Radical Oakland, Calif., hip-hop crew the Coup acquired a cult following for their series of funny, funky, intelligent albums in the '90s, but it was a bizarre, and unfortunate, coincidence that thrust frontman Boots Riley into the national spotlight: The cover of their fourth album, "Party Music," slated for release the week of Sept. 11, 2001, featured a PhotoShopped image of an exploding World Trade Center. The ensuing controversy, and Boots' uncompromising response, became a right-wing talking point, but also helped "Party Music" onto best-album-of-the-year lists. Five years on, the Coup return with a new record, "Pick a Bigger Weapon." We met Boots in a New York cafe and talked about politics, music and getting on "Politically Incorrect."
In industry terms, five years is quite a break between albums -- what have you been up to, and how did "Pick a Bigger Weapon" come about?
Well, the label that "Party Music" originally came out on went bankrupt before the album came out. Although we had all of these orders because of the controversy around the album cover, we couldn't get it to people. Eventually, after a few months it got into the stores, so we spent a lot of time touring and promoting the album. And then I started to work on this album, and everybody was like, "Wow, with everything that's been going on, this album is going to be a very important album, people are going to listen to it and instantly turn into revolutionaries," you know, and I kind of bought it, to a certain extent, and started trying to write songs in ways that I never had before.
I ended up making like a hundred different pieces of music that I liked before I was like, "I'm not going to write this objective manifesto of what the movement should do and put that on a CD." I decided I'm just going to write about my life.
What was the experience with "Party Music"?
Well, I think that, for the first time, people that would get a CD of the Coup on their desk wouldn't look at it and say, "What the hell is this?" and put it in the "don't listen to" pile. You know, there was all this controversy, so people were like, "Let's see what this is all about." And we had a good album, so people liked it. But I don't just want critical acclaim! I want masses of people to hear the music, too.
[As for the controversy,] I was able to, at the time, put out a line that was against the bombing of Afghanistan and put the U.S., the U.S.'s role in the world, in the context of September 11 -- or put September 11 in the context of the U.S.'s role. There were a lot of people who had those ideas but were afraid to put it out there, and there were other people that wouldn't have been afraid but had no access. It gave me access to everything from "Politically Incorrect" to "Hannity & Colmes," to Fox, NBC, ABC, to get these things out there. Of course it was in the context of "this guy, he's crazy."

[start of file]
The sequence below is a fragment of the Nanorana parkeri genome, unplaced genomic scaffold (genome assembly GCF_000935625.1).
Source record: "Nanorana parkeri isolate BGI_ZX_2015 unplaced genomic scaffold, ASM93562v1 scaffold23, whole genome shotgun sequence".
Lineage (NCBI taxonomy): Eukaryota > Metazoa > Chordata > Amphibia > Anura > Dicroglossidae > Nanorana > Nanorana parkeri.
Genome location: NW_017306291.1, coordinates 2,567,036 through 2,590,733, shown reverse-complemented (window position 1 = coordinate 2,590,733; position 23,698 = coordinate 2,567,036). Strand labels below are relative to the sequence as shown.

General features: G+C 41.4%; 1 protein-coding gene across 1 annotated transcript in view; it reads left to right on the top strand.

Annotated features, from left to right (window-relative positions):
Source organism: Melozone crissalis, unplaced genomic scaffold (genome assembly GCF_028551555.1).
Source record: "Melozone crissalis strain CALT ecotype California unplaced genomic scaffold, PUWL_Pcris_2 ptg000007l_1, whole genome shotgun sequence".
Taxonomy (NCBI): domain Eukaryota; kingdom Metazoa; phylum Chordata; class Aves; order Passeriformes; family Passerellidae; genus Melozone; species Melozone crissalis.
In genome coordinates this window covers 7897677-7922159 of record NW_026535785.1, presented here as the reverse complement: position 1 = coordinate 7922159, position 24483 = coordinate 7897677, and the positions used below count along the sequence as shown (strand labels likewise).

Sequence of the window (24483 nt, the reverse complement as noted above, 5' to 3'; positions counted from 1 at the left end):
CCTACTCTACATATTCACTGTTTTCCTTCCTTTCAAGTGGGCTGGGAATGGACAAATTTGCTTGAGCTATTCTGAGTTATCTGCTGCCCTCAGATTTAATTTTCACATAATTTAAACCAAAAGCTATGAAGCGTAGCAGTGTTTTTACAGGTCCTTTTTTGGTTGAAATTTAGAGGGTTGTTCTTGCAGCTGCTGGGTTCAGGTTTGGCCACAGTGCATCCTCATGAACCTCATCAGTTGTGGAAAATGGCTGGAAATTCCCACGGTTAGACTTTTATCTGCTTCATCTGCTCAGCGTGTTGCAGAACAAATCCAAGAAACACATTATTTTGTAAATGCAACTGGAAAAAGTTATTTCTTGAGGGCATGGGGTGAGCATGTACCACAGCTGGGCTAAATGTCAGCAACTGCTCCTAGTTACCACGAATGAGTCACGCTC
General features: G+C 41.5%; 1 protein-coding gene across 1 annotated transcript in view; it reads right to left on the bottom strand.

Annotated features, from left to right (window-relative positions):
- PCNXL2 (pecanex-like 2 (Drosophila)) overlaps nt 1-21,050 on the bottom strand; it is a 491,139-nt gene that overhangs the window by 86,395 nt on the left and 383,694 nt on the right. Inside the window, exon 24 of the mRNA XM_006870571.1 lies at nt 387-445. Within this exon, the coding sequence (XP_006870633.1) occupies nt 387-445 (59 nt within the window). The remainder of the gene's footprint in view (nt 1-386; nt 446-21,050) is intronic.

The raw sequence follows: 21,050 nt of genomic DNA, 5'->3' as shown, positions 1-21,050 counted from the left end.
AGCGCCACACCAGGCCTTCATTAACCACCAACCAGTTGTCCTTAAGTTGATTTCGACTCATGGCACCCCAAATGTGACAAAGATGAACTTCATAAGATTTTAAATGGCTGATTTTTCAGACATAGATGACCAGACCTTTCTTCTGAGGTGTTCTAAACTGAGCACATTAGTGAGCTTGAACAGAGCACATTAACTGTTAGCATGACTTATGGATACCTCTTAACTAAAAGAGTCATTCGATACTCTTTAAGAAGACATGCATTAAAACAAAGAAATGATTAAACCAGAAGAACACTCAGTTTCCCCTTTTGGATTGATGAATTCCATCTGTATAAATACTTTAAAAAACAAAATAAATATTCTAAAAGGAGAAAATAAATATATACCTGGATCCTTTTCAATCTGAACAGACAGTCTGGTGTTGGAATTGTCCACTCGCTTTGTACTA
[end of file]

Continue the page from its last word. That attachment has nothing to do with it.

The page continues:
The atmosphere at the time was one of "Don't speak out against the government right now." At the time that the "Not in Our Name," the petition, went around, I was trying to get other people I knew that were big R&B and hip-hop stars -- that I knew, already, in their daily life, are way more radical than they put into their music, that I knew were against the war -- to sign it. But they said no. They'd literally been told by their record label that things wouldn't go well for them, promotion-wise, if they got involved with the wrong things.
Have things changed since then? What's your assessment of where the hip-hop world is at right now, politically?
I think that most people in the world are in agreement that they don't like the way things are. Most people in the world don't like the war. Most people in the world think that we're ruled by a group of people who are willing to sacrifice thousands, if not millions, of lives in order to gain a profit.
But what's happening is that we hear about the problems, but we know nothing of the history of people fighting back against it. I think that people are more aware than they have been in a long time, but there are some people who are just not hopeful. I'm very hopeful because I think all that needs to be done is drawing the connection between what type of actions will work to change the ways things are and the fact that there are a lot of people who want change -- drawing that line, drawing that connection, will cause a big change.
-- Matt Glazebrook